As inevitably happens this time of year, I was prompted to think about what I am thankful for.  I worried a bit about how ungrateful I might actually be when I initially struggled to answer the question.  But the the truth is that picking any specific thing is the hard part.  So I thought to myself “Well… if I’m happy, then I just need to pick what makes me happy.”  But then the realization came to me:  I’m not happy.  I’m content, even cheerful, but regularly happy?  No.  Or am I?  On the other hand I am by no means unhappy.  Overall I’m pretty pleased with myself and the world around me.  Certainly I have a number of misgivings about that world around me and my own lack of progress in many areas thus far, but I have been depressed, miserable and even suicidal before and I am nowhere near any of these things.  I’m “good”.  But is that happy?


Dave Matthews Band in Tampa 2014 – I was happy.

I have most certainly been happy in moments.  There are many moments in recent and distant memory that can only be described as love and/or unadulterated joy.  This can be attributed to anything ranging from Dave Matthews Band Concerts (pretty consistently.. at least once per concert..) to some sort of amazing food (often involving cheese or ponzu sauce…) to memories of when certain people looked at me the right way and it made the center of my chest warm and tingly…  I’m also a sap for certain movies / shows to where I am so happy about the story I’m almost in tears.  But all of these moments are spikes, high points that only last so long as the moment does, and then it’s back to being “good” or “alright” or “content” (with occasional low points as well… we all have them.) None of those terms sound like regular happiness so it makes me wonder… what exactly does consistent happiness feel like!?

My first inclination is to say gratitude.  Indeed I am typically in a better state of mind and feel things are going my way when I can genuinely count my blessings and be grateful for the things I have.  Admittedly (though I’m not where I want to be and/or going there fast enough just yet,) I realize I have a huge number of things to be grateful for, but it simply isn’t enough to allow me to hold on to that “happy” feeling for more than a short time.  Perhaps this means I really don’t appreciate what my life has given me, maybe real happiness is a matter of being endlessly grateful for all this life has provided you no matter how much or how little you have in comparison to others.  If such gratitude should be relative then despite having grown up relatively poor, I and most others living in this country should indeed be happy pretty much all the time.  That would also mean, though, that in order to be consistently happy we would have to compare and contrast our lives against either (or both) our own previous misfortune or that of others.  In a sense that’s almost like celebrating the fact that I have it better than so many people around the world.  I realize that I actually do.  But I can’t imagine that recognizing and celebrating that is the secret to happiness.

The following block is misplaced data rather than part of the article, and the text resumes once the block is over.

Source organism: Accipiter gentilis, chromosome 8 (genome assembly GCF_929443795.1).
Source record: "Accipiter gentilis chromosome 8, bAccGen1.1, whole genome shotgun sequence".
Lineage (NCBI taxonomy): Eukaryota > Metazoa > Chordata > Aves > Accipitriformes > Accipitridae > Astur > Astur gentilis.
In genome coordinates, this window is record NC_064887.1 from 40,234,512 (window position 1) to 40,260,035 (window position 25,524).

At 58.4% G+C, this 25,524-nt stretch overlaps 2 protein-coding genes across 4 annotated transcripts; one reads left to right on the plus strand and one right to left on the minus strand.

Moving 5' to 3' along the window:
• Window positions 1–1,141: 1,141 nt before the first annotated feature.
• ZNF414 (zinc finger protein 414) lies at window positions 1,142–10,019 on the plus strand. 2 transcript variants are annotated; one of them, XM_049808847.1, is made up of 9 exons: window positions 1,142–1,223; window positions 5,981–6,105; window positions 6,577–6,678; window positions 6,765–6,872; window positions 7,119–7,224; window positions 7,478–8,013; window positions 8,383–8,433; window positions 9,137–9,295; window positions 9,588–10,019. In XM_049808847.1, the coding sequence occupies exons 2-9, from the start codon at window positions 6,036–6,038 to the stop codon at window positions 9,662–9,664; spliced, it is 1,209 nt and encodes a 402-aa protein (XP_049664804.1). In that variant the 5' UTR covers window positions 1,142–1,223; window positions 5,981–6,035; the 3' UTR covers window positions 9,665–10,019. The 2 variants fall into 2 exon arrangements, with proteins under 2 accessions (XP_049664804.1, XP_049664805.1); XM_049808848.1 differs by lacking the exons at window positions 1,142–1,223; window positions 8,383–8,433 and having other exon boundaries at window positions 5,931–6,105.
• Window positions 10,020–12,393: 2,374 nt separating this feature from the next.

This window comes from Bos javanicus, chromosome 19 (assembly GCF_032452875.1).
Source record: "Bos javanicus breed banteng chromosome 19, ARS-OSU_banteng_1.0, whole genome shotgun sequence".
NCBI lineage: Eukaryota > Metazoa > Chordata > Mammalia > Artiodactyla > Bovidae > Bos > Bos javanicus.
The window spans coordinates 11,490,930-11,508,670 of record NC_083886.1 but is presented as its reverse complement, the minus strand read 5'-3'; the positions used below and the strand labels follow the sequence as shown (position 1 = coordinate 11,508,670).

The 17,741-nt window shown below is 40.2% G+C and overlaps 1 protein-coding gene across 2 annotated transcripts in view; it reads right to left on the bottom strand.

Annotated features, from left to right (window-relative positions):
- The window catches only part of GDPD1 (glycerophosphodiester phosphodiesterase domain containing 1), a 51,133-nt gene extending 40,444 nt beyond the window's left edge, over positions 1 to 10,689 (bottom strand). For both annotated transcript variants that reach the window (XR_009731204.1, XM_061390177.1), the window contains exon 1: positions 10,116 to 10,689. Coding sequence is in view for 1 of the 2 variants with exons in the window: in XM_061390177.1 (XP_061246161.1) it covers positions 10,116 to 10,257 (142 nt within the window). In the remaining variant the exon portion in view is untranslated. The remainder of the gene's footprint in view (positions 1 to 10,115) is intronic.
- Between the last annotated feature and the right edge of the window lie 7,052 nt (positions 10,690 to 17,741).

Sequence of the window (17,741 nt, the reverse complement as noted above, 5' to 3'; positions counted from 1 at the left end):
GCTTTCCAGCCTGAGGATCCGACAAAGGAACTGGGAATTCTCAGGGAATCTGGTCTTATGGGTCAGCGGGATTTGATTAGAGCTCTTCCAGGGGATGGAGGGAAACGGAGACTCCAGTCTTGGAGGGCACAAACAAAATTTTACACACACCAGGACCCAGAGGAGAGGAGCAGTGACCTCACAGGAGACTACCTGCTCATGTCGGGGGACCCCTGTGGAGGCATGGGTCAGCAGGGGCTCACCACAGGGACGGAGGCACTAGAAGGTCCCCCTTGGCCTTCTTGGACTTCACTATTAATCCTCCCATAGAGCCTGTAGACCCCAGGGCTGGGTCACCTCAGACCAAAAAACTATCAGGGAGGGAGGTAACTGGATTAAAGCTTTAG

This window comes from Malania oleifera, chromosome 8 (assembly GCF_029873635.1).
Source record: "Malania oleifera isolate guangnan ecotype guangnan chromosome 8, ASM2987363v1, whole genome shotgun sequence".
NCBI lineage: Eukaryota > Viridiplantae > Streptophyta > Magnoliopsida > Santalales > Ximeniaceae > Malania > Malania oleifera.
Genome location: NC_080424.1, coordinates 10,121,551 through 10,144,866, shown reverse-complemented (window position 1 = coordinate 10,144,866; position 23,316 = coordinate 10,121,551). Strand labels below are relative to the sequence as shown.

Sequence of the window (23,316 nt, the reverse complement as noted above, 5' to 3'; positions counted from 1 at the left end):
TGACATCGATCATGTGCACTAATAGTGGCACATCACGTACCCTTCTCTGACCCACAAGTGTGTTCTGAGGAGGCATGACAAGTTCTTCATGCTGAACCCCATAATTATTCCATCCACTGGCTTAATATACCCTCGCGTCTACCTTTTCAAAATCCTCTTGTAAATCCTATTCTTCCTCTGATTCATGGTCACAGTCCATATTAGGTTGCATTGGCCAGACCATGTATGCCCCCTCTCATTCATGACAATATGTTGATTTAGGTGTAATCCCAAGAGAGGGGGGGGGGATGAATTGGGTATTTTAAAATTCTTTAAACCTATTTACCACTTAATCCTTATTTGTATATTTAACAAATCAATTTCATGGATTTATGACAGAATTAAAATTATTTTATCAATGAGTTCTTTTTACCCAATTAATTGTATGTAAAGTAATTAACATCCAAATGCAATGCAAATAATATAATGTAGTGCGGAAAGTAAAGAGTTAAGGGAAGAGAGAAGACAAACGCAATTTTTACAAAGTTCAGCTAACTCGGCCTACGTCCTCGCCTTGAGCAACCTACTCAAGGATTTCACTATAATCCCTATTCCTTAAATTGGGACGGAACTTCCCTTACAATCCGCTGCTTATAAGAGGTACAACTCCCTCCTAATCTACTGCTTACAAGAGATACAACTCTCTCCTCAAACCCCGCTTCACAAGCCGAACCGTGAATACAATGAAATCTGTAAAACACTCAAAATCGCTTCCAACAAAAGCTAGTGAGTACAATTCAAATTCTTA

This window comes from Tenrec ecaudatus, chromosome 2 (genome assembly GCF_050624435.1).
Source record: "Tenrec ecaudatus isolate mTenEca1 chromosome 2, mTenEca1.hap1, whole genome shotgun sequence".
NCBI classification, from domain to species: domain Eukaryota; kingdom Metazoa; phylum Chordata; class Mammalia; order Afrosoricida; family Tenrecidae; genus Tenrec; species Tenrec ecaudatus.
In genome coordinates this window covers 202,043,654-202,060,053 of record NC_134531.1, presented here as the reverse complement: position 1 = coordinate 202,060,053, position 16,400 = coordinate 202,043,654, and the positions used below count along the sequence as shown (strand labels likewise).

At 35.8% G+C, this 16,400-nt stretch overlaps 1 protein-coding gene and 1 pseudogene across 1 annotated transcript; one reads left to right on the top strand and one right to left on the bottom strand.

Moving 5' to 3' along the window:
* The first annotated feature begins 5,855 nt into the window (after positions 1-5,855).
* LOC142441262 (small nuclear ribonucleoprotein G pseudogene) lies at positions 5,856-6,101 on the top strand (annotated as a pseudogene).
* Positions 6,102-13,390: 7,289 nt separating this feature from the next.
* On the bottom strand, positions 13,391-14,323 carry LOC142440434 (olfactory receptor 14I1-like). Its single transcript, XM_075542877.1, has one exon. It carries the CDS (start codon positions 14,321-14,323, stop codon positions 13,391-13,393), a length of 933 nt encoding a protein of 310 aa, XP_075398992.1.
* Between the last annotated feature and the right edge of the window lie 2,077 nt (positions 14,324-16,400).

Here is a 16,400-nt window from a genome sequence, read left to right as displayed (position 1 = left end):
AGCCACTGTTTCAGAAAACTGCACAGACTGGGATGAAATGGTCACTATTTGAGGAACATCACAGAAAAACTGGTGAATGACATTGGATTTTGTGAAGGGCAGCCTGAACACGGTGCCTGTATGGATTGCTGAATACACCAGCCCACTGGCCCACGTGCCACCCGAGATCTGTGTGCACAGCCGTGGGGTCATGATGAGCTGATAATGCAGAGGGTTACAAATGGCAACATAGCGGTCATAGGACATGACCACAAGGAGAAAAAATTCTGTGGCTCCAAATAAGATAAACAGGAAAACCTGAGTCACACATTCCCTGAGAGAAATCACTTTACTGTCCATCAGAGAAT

Some gifts make folks happier than others...

Some gifts make folks happier than others…

Naturally the way around that dilemma is giving.  I like to give selfishly, meaning that I do so because it makes me feel good to give things to those who are either important to me, have earned it or sometimes are just in the right place at the right time (such as the homeless I usually feed during Ramadan.)  All of these things give me a temporary sense of accomplishment or pride.  However, I also really hate being indebted to people (again pride I believe.)  When I was younger I was forced to rely on others for basically everything.  Now that I don’t have to, I hate to be in a situation where I feel as if I owe somebody something.  Giving to others helps me even the “score” (again generally speaking) or even shift it as far to the other side of owing somebody as I can.  That sort of standing is very satisfying, but is that happiness?  Even if it is, like all the other situations it is fleeting.

I suppose then that I want to see an example of somebody that is visibly, obviously in an elevated mood (as in “happy”.. like Pharrell?) as a regular state of being.  What’s the secret? At what point do you meet the criteria that you can be honest when people ask you “Are you happy?” and you can honestly reply “Oh yes! Absolutely!”  Maybe it is really something we all strive for as often as possibility but we are hard-wired to be unable to grasp it constantly.  Perhaps it is (as we say) “the pursuit of happiness” that continues to give us purpose and causes us to seek out new and meaningful experiences.  Having been in an emotionally grey state of mind for many years now, I’m trying to figure out if it’s just me who isn’t sure about this sort of thing, or if in fact it’s part of the human condition.  In all honesty I try to avoid classifying myself as “human” whenever possible, but some concepts come with the territory of this life and maybe the secret to happiness is accepting that it will never be a regular thing but instead the one universal goal or ideal each individual can shoot for in their own personal (sometimes really twisted) way.  Regardless if you feel you are generally happy all the time, share you secret with me!  But if you’re more like me, as the holidays descend upon us, let’s make it a point to have as many happy moments as possible.  If it can’t be all the time, let’s make it as often as possible.